Recently, the PRC has been taking a grip on its economic strength in order to enter the “elite club” of world leaders. As a major power, China strives to use its experience to provide an appealing alternative to the Western economic model based on democracy, transparency, and liberal values. Exploiting the dissatisfaction of the countries of the Global South with the West, Beijing is redefining values that underpin the liberal world order and creating new institutions for countries whose voices have not been heard. These factors pose a troubling question to the world. Does China intend to reform the global order or establish a new authoritarian one?

This paper explores the key features of the US-dominated liberal world order, the challenges it currently faces, and the role that China is willing to play within (or outside) this system. It also discusses the concerns Beijing has about the current system of global governance and whether the PRC is ready to take radical steps to overthrow it.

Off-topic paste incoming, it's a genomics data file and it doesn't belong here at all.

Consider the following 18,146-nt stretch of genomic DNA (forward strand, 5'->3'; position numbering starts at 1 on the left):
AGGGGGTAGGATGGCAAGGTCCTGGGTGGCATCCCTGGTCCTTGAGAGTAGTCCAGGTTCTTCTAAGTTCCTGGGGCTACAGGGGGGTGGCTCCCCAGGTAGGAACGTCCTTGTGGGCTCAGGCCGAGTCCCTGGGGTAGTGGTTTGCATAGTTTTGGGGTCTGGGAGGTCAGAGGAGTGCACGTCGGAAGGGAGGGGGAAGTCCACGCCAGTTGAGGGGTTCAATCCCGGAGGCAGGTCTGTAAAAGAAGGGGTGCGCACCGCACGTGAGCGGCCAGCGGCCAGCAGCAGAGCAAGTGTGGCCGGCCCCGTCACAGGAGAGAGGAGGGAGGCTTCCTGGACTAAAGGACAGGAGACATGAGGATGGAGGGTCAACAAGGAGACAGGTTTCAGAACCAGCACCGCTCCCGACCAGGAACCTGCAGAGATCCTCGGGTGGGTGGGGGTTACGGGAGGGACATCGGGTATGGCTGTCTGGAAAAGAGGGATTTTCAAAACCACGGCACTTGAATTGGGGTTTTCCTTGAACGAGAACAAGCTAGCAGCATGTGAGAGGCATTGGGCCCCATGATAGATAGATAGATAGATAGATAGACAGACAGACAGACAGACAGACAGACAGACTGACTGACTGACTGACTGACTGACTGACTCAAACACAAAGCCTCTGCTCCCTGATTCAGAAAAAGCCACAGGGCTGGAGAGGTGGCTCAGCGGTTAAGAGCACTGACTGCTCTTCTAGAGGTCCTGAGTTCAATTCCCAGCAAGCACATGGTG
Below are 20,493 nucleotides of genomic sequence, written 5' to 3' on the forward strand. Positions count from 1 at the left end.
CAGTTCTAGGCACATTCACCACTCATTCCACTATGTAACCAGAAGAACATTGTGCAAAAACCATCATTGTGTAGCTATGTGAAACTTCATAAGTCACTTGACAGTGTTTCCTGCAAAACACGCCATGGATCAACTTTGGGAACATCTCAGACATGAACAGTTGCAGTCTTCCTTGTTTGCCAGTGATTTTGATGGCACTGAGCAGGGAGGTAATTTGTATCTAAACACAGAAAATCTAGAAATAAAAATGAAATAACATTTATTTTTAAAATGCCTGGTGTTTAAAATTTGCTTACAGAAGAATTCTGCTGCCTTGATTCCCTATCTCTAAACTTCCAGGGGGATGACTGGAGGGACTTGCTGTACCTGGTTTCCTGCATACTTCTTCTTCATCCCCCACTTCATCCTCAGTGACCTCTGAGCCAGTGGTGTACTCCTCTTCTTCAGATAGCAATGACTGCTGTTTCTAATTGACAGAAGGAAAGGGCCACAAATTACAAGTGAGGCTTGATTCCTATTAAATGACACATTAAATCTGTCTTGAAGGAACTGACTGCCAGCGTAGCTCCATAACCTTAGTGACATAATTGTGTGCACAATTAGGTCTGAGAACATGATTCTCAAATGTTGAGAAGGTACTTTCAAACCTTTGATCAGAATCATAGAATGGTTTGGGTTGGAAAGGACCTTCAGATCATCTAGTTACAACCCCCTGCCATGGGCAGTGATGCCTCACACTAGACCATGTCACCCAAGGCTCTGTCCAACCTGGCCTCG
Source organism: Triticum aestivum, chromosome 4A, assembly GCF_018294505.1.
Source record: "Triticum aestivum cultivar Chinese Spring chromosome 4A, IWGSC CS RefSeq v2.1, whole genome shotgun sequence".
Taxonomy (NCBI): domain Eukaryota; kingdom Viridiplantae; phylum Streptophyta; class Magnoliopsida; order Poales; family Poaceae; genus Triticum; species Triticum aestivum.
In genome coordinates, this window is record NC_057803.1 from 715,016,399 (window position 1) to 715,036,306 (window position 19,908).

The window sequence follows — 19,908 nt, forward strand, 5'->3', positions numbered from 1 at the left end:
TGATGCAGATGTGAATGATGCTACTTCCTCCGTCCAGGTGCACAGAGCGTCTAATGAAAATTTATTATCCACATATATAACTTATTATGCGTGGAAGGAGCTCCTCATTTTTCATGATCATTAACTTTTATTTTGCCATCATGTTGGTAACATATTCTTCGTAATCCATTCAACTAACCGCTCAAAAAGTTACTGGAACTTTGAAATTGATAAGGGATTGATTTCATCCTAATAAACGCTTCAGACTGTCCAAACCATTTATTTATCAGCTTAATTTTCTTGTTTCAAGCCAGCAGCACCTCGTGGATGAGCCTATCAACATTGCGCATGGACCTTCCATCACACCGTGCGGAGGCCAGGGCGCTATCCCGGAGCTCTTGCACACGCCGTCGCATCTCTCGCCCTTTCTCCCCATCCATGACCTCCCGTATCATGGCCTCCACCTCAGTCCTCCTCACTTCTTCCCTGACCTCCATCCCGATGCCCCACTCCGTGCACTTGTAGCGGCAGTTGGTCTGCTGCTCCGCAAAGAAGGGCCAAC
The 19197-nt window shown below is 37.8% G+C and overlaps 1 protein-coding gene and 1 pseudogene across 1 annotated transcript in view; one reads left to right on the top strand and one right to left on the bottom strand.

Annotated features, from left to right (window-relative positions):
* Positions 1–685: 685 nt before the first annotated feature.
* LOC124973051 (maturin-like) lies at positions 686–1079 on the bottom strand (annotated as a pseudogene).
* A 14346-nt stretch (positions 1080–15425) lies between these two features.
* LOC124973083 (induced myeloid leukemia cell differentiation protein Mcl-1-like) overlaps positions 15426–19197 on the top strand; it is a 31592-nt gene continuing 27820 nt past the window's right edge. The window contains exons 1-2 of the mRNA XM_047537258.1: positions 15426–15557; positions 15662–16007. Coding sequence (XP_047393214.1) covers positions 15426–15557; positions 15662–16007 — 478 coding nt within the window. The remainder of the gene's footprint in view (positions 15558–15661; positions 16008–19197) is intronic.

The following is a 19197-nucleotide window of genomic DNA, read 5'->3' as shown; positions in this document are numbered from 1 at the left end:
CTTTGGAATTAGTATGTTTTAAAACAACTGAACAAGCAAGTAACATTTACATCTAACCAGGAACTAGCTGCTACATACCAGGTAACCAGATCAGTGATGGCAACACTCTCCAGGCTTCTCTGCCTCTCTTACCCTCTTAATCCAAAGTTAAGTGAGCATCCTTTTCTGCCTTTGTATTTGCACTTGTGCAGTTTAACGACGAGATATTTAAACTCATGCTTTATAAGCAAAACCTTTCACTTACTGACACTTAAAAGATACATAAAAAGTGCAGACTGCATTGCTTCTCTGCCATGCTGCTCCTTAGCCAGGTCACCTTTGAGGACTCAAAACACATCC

Is the liberal world order failing?

After the end of World War II, the US finally managed to build a liberal world order – a system based on norms, institutions, the rule of law, and liberal values. After the collapse of the Soviet Union, the US became the only superpower and gained the opportunity to extend its influence and values to the whole world. At the moment of ideological victory, the future seemed positive and bright: Francis Fukuyama even declared it to be the end of history – the triumph of liberal values.

While the US and its allies were celebrating their victory in the Cold War, new powers rose that were willing to challenge the triumphant world order. China and Russia were two authoritarian powers that sought to take their place among the world leaders.